Eighteen months ago, Chuck Kelly, a masters bicycle racer, was leading a group of cyclists in the left turn lane on Clayton Road in Naples. As they approached the intersection, the traffic light was green. Kelly began to turn. Behind the group, an impatient driver tried to pass them by driving in the oncoming traffic lane, hoping to turn left before the cyclists. He miscalculated, hitting Kelly and launching him 80 feet. Kelly suffered 25 broken bones, including his back. The driver was cited for improper passing, a $170 fine. Kelly is still in pain and can no longer ride as he once did, let alone compete.
His wife, Tish Kelly, took action. With the help of a sympathetic attorney, she wrote a bill that Florida House Rep. Kathleen Passidomo introduced in the last legislative session. It addressed the minimal fines for motorists who strike cyclists and sought to protect what the bill called "vulnerable road users."
The bill eventually fell victim to the abrupt end of this year's session. Kelly and Passidomo hope to have it reintroduced next year.
Kelly made five trips to Tallahassee to testify before committees. It was a lonely experience. "Bicyclists scream, they complain, but barely one came up there to support it," she said.
As executive director of the Florida Bicycle Association, Becky Alfonso has heard it all before. "Complaining is a dead end," she said. FBA instead focuses on education. Motorists need to know the laws, such as giving cyclists 3 feet of clearance when passing, but so do police and legislators. She hopes to educate legislators before the next session and has already seen improvement among police. "There was a time when law enforcement didn't understand the laws, but it's better now," she said.
Alfonso hopes to recruit cyclists throughout the state to set up short visits with local legislators to help them understand existing bike laws.
Billy Hattaway, Florida Department of Transportation District 1 secretary, has focused on road design. Appointed to champion cycling safety, he has made strides. The standard width for bicycle lanes will be 7 feet beginning this fall. The FDOT is also adopting a "complete streets" approach, where roads are designed to accommodate all modes of transportation.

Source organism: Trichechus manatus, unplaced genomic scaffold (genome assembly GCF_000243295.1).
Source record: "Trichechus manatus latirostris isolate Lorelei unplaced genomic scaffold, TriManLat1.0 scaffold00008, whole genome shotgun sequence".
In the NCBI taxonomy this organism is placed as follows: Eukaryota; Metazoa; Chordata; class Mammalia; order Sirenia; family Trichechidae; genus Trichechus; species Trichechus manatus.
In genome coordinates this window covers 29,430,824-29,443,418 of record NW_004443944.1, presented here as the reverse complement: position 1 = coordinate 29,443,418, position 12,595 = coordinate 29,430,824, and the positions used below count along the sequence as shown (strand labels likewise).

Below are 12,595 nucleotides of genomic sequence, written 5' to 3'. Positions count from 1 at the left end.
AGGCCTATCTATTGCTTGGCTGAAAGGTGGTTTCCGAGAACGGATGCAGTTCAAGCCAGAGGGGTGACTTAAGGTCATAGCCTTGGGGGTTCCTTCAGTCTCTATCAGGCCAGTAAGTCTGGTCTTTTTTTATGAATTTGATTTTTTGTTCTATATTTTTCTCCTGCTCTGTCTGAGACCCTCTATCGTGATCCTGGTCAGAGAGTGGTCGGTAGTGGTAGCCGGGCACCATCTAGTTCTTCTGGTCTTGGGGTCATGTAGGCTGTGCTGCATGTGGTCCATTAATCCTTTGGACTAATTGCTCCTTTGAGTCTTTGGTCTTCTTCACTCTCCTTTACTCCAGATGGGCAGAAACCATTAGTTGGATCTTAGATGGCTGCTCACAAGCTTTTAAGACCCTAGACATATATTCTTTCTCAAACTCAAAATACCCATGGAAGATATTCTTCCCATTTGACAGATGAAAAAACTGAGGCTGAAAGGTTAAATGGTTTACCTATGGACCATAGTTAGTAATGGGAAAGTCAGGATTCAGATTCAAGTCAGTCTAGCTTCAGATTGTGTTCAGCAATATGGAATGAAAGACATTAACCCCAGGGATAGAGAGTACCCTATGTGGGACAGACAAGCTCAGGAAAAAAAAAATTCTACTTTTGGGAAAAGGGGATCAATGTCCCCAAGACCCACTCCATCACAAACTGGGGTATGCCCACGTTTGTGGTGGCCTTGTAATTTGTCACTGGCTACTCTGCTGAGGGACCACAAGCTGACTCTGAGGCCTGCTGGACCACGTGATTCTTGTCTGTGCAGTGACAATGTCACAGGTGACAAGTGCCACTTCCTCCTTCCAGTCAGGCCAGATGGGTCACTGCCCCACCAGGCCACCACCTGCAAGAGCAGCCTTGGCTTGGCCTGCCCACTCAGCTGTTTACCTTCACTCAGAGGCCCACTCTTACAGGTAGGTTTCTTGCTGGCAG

He'd also like to see a change in the law. Hattaway prefers a "move over" law, much like what's required when a motorist approaches a police traffic stop: Move into the adjacent lane on four-lane roads and slow to 20 mph below the speed limit on two-lane roads when passing cyclists.
Hattaway, who leads a weekly ride in Orlando, encourages cycling groups to open a dialogue with police.
Court Nederveld, president of the Peace River Riders Bicycle Club in Punta Gorda and Charlotte County, has done just that, even working with police on a sting. An officer rode with the group, and when a motorist violated the 3-foot law, the officer radioed a colleague ahead who pulled drivers over and issued warnings, using the opportunity to educate drivers.
The sting itself was an education, or at least a reinforcement of the advice bicycle safety instructors promote. For more than two hours of the sting not one car violated the 3-foot law. The cyclists then realized they were riding as they usually do, 2 feet into the lane to control it. When they rode along the extreme right-hand side, which some motorists think cyclists should do, cars immediately intruded on the 3-foot buffer.
As a result of the collaboration, all Punta Gorda city vehicles now have decals reminding people of the 3-foot law.
The 3-foot law often cannot be upheld in court, as officers can only approximate a distance. Nederveld's club is considering buying a $1,400 device that measures the distance of a passing car. The club would offer to loan or rent it to police.
"Our police department seems very enlightened," he said. "They always send a representative to our volunteer organization called Team Punta Gorda," which works to achieve the League of American Bicyclists' designation as a bicycle-friendly community.
Whether it's educating motorists, working with police, talking to legislators, redesigning bike infrastructure, lobbying for new laws or reining in outlaw cyclists, reducing roadway conflicts is critical to encouraging more people to ride their bikes. Kelly, Passidomo, Alfonso, Hattaway and Nederveld are working to change the dynamics of the bicycle-car relationship.
It sure beats complaining.
Bob Griendling is president of the St. Petersburg Bicycle Club and a member of the Mayor's Bicycling and Pedestrian Advisory Committee. Contact him at [email protected]